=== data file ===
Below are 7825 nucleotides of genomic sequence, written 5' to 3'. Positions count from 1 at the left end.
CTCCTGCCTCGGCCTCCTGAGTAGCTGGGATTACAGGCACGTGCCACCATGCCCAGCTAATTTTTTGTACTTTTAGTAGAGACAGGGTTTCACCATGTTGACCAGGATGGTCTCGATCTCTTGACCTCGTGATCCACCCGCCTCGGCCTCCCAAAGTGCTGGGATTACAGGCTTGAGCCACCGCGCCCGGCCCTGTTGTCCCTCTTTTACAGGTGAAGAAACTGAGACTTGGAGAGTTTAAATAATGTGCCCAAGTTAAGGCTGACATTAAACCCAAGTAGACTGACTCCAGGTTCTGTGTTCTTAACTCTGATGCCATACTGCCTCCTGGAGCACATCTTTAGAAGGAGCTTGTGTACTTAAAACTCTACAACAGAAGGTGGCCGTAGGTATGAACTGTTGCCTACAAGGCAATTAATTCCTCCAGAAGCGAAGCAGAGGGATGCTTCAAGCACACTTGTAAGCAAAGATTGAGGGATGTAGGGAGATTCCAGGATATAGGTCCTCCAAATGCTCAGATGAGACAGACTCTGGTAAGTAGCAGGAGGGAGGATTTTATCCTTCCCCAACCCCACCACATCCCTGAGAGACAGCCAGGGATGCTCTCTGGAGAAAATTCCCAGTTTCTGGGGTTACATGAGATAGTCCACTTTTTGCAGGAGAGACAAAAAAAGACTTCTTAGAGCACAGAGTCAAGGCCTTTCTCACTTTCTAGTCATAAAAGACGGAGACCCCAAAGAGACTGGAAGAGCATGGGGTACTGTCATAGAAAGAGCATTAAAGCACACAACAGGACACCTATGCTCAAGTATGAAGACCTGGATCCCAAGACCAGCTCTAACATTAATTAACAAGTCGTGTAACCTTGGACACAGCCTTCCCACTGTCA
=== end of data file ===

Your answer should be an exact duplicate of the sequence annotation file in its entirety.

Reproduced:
Below are 7825 nucleotides of genomic sequence, written 5' to 3'. Positions count from 1 at the left end.
CTCCTGCCTCGGCCTCCTGAGTAGCTGGGATTACAGGCACGTGCCACCATGCCCAGCTAATTTTTTGTACTTTTAGTAGAGACAGGGTTTCACCATGTTGACCAGGATGGTCTCGATCTCTTGACCTCGTGATCCACCCGCCTCGGCCTCCCAAAGTGCTGGGATTACAGGCTTGAGCCACCGCGCCCGGCCCTGTTGTCCCTCTTTTACAGGTGAAGAAACTGAGACTTGGAGAGTTTAAATAATGTGCCCAAGTTAAGGCTGACATTAAACCCAAGTAGACTGACTCCAGGTTCTGTGTTCTTAACTCTGATGCCATACTGCCTCCTGGAGCACATCTTTAGAAGGAGCTTGTGTACTTAAAACTCTACAACAGAAGGTGGCCGTAGGTATGAACTGTTGCCTACAAGGCAATTAATTCCTCCAGAAGCGAAGCAGAGGGATGCTTCAAGCACACTTGTAAGCAAAGATTGAGGGATGTAGGGAGATTCCAGGATATAGGTCCTCCAAATGCTCAGATGAGACAGACTCTGGTAAGTAGCAGGAGGGAGGATTTTATCCTTCCCCAACCCCACCACATCCCTGAGAGACAGCCAGGGATGCTCTCTGGAGAAAATTCCCAGTTTCTGGGGTTACATGAGATAGTCCACTTTTTGCAGGAGAGACAAAAAAAGACTTCTTAGAGCACAGAGTCAAGGCCTTTCTCACTTTCTAGTCATAAAAGACGGAGACCCCAAAGAGACTGGAAGAGCATGGGGTACTGTCATAGAAAGAGCATTAAAGCACACAACAGGACACCTATGCTCAAGTATGAAGACCTGGATCCCAAGACCAGCTCTAACATTAATTAACAAGTCGTGTAACCTTGGACACAGCCTTCCCACTGTCA